Final Victory: No Oil Trains on the Central Coast

Phillips 66 Dismisses Lawsuit Challenging Denial of Rail Spur Project

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Environmental Groups Celebrate Final Victory in Protecting the California Coast from Oil Trains

(San Luis Obispo, CA) Environmental groups rejoiced as Phillips 66 agreed to dismiss its lawsuit challenging the denial of its proposed Rail Spur Project by the San Luis Obispo County Board of Supervisors. The dismissal means that the County’s denial stands, and Phillips will not be able to import heavy tar sands crude by rail car to its refinery near Nipomo in southern San Luis Obispo County. Phillips’ agreement to dismiss its lawsuit came as the company was facing a motion to dismiss from a coalition of environmental groups, as well as the County of San Luis Obispo, based on the fact that Phillips had failed to appeal the County’s denial to the California Coastal Commission.

“The County’s denial of the Phillips oil train project will stand, and our coast and communities will be spared the risks of dangerous explosions and horrific rail accidents,” proclaimed Linda Krop, Chief Counsel for the Environmental Defense Center, which represented several of the groups involved in the litigation. “This victory is important for several reasons - for stopping dangerous oil trains, protecting coastal habitats, and upholding the integrity of the County’s extensive decision-making process."

“This is a win for the citizens, environment, and economy of California,” said Andrew Christie, Director of the Sierra Club’s Santa Lucia Chapter. “In addition to removing the threat of all the well-documented hazards of this project, this decision thwarts the oil company's attempt to avoid the legal protections for environmentally sensitive habitats, one of the central pillars of the California Coastal Act.”

“California’s environmental justice communities are disproportionately at risk from derailment or explosions of tank cars carrying explosive crude oil. The County’s rejection of this crude project goes a long way to addressing that risk, and we see it as a victory and a shining example for other decisionmakers who need to stand tall and say no to dangerous projects,” said Andres Soto, an organizer for Communities for a Better Environment.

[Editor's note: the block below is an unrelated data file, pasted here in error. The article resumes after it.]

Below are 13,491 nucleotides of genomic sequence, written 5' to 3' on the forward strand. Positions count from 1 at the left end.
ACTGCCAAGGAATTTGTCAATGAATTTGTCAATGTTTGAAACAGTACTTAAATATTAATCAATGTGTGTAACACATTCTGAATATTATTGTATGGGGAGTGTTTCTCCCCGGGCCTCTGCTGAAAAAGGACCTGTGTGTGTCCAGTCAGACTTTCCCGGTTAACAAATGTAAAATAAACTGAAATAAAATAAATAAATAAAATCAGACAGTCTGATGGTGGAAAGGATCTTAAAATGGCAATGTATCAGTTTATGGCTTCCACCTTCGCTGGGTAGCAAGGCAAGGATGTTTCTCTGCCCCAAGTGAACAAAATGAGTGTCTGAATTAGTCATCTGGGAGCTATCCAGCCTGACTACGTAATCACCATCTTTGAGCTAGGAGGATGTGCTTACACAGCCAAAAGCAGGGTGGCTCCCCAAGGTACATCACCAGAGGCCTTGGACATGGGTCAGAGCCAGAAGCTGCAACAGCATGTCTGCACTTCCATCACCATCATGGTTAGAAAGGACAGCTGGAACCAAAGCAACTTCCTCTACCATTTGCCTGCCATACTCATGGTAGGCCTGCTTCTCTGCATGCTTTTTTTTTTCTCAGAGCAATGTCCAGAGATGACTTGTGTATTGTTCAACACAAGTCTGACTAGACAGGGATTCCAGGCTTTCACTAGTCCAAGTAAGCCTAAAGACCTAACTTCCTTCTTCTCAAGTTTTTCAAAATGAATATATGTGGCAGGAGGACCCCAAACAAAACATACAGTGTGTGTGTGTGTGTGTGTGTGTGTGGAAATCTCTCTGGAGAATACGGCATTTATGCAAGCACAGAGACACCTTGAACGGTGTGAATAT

The San Luis Obispo County Board of Supervisors denied the project on March 29, 2017. Phillips then filed a lawsuit, alleging that the County had improperly determined that environmentally sensitive habitat areas (“ESHA”) existed on the project site. Impacts to ESHA were cited by the County as one of many reasons Phillips’ application was denied. Because the project is in the coastal zone, however, Phillips was required to appeal the County’s action to the Coastal Commission before resorting to court.

The County received comments and petitions from more than 25,000 Californians opposed to the Phillips Rail Spur project, and letters from more than 45 cities, counties, and school boards urging the County to deny the crude-by-rail proposal. If built, the Phillips 66 rail terminal would have allowed more than 7 million gallons of crude oil to be shipped via rail to its local refinery each week and made it possible for Phillips 66 to refine volatile and carbon-intensive tar sands crude from Canada. Tar sands crude, when prepared for transport, is thinned with an unstable blend of chemicals that have been known to explode in derailment incidents, which have become increasingly frequent in recent years.

Trains servicing the Phillips 66 project would have traveled from the north and south through hundreds of major California cities and smaller communities, including Santa Barbara, Ventura, Los Angeles, Sacramento, Davis, Berkeley, Oakland, and San Jose. These trains also would have jeopardized numerous ecologically sensitive areas including the San Francisco Bay and California's iconic Central Coast.

"This is a proud day for the thousands of Californians who stood up to Phillips 66 and said "NO" to its proposed crude oil train terminal in San Luis Obispo County," said Charles Varni, STOP Climate Change Coordinator for San Luis Obispo Surfrider Foundation Chapter. He went on to add, "Across the western states we see grassroots movements challenging the fossil infrastructure and the last efforts of the fossil lobby to make more billions in profits regardless of harm to our health and planet. This victory is a symbol of what science-based environmental impact analysis and enlightened citizen activism can accomplish."

“From California to Washington, citizens along the West Coast are standing up to Big Oil’s reckless plans to endanger our communities with risky projects — and we’re winning,” said Ross Hammond, U.S. Campaigns Director at Stand.earth. “As the impacts of climate change are increasingly being felt locally, citizens are realizing that standing up to greedy fossil fuel companies must start at the local level, too. This is a huge victory for San Luis Obispo and the hundreds of communities along the rail line whose public health and safety would have been severely threatened by this increase in explosive oil trains traveling next to their homes, schools, and waterways.” "Communities in San Luis Obispo and across California can rest easier knowing that Phillips 66 will not be allowed to put people and wildlife at risk from these dangerous oil trains," said Andres Sheikh, Clean Energy Campaign Fellow at the Center for Biological Diversity. "This great outcome is a testament to the power of people standing up for what’s right, and putting public health and local communities ahead of pollution and profits.” 

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